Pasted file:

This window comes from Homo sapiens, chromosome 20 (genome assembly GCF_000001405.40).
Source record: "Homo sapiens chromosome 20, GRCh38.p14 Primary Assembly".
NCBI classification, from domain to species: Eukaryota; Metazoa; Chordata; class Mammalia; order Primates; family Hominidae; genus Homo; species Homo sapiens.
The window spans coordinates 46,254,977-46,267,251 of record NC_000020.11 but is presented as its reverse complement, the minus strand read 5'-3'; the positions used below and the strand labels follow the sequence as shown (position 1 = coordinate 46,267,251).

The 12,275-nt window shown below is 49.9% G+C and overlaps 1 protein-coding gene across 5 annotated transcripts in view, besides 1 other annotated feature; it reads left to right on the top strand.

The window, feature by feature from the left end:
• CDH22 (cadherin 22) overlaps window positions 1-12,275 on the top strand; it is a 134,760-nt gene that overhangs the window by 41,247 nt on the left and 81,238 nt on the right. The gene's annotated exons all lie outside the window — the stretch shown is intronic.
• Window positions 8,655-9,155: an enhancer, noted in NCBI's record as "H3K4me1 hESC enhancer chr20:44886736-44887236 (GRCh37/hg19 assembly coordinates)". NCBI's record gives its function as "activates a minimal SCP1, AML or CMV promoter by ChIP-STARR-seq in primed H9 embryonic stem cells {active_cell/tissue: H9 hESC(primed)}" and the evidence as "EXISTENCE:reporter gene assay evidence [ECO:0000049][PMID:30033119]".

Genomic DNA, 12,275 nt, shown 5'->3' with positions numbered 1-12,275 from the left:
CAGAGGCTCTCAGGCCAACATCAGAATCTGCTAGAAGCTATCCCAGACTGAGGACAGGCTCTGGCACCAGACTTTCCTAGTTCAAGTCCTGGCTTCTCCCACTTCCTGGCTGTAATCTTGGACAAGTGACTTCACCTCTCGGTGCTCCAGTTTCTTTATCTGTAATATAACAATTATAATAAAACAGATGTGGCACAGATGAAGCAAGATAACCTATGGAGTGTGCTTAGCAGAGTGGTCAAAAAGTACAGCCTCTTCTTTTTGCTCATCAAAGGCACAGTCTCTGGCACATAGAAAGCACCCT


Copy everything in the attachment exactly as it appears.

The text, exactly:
This window comes from Homo sapiens, chromosome 20 (genome assembly GCF_000001405.40).
Source record: "Homo sapiens chromosome 20, GRCh38.p14 Primary Assembly".
NCBI classification, from domain to species: Eukaryota; Metazoa; Chordata; class Mammalia; order Primates; family Hominidae; genus Homo; species Homo sapiens.
The window spans coordinates 46,254,977-46,267,251 of record NC_000020.11 but is presented as its reverse complement, the minus strand read 5'-3'; the positions used below and the strand labels follow the sequence as shown (position 1 = coordinate 46,267,251).

The 12,275-nt window shown below is 49.9% G+C and overlaps 1 protein-coding gene across 5 annotated transcripts in view, besides 1 other annotated feature; it reads left to right on the top strand.

The window, feature by feature from the left end:
• CDH22 (cadherin 22) overlaps window positions 1-12,275 on the top strand; it is a 134,760-nt gene that overhangs the window by 41,247 nt on the left and 81,238 nt on the right. The gene's annotated exons all lie outside the window — the stretch shown is intronic.
• Window positions 8,655-9,155: an enhancer, noted in NCBI's record as "H3K4me1 hESC enhancer chr20:44886736-44887236 (GRCh37/hg19 assembly coordinates)". NCBI's record gives its function as "activates a minimal SCP1, AML or CMV promoter by ChIP-STARR-seq in primed H9 embryonic stem cells {active_cell/tissue: H9 hESC(primed)}" and the evidence as "EXISTENCE:reporter gene assay evidence [ECO:0000049][PMID:30033119]".

Genomic DNA, 12,275 nt, shown 5'->3' with positions numbered 1-12,275 from the left:
CAGAGGCTCTCAGGCCAACATCAGAATCTGCTAGAAGCTATCCCAGACTGAGGACAGGCTCTGGCACCAGACTTTCCTAGTTCAAGTCCTGGCTTCTCCCACTTCCTGGCTGTAATCTTGGACAAGTGACTTCACCTCTCGGTGCTCCAGTTTCTTTATCTGTAATATAACAATTATAATAAAACAGATGTGGCACAGATGAAGCAAGATAACCTATGGAGTGTGCTTAGCAGAGTGGTCAAAAAGTACAGCCTCTTCTTTTTGCTCATCAAAGGCACAGTCTCTGGCACATAGAAAGCACCCT